Being Narcissistic
By the same token, always talking about how much smarter, prettier, happier, wealthier, nicer, more helpful, etc. that we are than people can send the wrong message to children and indirectly cause them to become bullies. There’s a place for self-confidence and appreciation for what you have, but not to the point that it tears others down or puts you on a pedestal above them.

Gossiping
“Did you hear the latest about so and so?”
As adults, it seems that gossiping is often part of our second nature. We always want to know the latest news and speculate about what is going on in other people’s lives. Children are often listening to our phone conversations and chat sessions with friends and family members. As a result, they learn how to model their own conversations in the same way, which often leads to them spreading rumors and gossip about their peers.

Threatening and Intimidating People
Assertiveness is a good skill, particularly for people who work in business, but assertive and powerful people can sometimes let their power and desire to get what they want go too far. Are people afraid of you? Do they do things because they’re worried that you’ll harm them or blow up in their face? If children see that these kinds of behaviors regularly get you what you want, they’ll learn to do the same. There’s nothing wrong with being assertive and striking a bit of healthy fear in people, but when you threaten and intimidate others, you take these behaviors too far. Remember to deal with others with kindness and respect.

Acting Impulsively
We’ve all had those moments where we’ve said or done something we wish we hadn’t. Typically those moments come because we don’t take the time to stop and think before we act. While impulsive outbursts may not seem like they encourage bullying, they often involve treating others poorly. Teaching children to act impulsively can cause them to lash out at others rather than stopping to consider the effect of their words and actions.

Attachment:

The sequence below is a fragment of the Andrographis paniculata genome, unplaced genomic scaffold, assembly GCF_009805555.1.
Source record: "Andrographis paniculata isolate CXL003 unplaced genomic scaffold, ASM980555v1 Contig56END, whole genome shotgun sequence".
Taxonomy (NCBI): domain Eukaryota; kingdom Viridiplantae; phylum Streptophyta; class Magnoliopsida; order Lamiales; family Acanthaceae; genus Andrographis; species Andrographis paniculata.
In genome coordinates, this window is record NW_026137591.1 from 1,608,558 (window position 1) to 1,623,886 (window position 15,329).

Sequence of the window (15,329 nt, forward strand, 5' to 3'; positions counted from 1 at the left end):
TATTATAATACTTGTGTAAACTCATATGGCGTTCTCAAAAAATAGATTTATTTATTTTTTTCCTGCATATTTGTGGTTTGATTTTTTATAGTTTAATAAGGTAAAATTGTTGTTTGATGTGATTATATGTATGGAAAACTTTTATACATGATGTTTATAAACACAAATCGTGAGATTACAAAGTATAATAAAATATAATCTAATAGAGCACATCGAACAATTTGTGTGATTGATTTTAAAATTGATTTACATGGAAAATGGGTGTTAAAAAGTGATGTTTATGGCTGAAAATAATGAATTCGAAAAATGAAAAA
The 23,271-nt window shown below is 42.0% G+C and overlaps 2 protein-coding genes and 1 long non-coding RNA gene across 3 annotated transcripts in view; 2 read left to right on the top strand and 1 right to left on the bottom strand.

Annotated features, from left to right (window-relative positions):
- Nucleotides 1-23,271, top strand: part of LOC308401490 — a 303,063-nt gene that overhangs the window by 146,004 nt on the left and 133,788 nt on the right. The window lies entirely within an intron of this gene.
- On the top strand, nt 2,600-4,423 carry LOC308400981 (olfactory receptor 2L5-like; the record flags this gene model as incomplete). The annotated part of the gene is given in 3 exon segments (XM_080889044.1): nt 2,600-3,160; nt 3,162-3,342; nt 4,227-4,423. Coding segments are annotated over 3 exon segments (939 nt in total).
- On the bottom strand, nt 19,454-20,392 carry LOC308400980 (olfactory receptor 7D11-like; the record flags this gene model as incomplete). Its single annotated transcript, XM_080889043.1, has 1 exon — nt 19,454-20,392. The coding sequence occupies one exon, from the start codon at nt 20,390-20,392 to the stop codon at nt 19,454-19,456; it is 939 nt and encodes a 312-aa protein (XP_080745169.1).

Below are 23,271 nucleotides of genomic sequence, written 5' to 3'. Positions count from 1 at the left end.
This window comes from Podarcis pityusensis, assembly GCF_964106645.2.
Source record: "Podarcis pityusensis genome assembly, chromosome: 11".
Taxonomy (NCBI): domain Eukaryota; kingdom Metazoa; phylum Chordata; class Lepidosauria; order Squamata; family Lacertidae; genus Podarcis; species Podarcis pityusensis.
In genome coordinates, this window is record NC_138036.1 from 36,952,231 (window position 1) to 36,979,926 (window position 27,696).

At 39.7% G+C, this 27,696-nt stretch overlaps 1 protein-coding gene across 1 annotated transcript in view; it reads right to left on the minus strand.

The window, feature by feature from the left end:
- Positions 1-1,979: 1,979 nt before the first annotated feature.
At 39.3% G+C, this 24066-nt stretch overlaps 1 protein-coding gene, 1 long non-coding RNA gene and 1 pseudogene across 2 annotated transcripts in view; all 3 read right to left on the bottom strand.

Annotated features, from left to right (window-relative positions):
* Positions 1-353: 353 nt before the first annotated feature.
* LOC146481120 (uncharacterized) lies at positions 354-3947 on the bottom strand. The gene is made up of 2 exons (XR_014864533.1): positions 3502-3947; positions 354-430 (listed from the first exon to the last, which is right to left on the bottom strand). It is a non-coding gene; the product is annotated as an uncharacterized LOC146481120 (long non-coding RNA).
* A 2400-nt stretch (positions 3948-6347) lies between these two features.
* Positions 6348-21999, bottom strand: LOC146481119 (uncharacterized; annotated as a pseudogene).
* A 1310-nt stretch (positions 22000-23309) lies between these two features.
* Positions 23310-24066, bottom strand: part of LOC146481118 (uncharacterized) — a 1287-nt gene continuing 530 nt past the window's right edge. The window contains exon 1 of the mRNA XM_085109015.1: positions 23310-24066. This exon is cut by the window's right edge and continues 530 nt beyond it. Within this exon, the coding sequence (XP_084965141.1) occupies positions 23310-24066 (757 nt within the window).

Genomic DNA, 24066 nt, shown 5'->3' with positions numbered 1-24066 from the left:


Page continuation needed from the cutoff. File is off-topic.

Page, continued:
Standing on the Sidelines
One of the biggest points emphasized in anti-bullying curriculum is that kids should speak up when they see bullying. However, as adults, we don’t often speak up when we see bullying taking place. How often have you told someone who yelled at a cashier that his/her actions were uncalled for? What about when people get in an argument at a store or an airport? It takes a lot of courage to stand up and say, “Hey, that’s really unnecessary” or confront the bully in another way. If it takes courage for adults to stand up to bullies, imagine how much courage it takes for kids to do the same.


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Consequences of Bullying

Often kids underestimate the consequences of bullying.

“Oh, it’ll just make her feel bad for a minute.”
“He’ll know we’re just joking.”
“Oh look at the little baby cry for a minute.”

In reality, the consequences of bullying can be deep and long-lasting. Teachers and others who talk to kids about bullying shouldn’t sugarcoat the consequences of bullying. The extremes aren’t pretty, but kids need to know the extent of what could happen before they decide to engage in some harmlessbullying.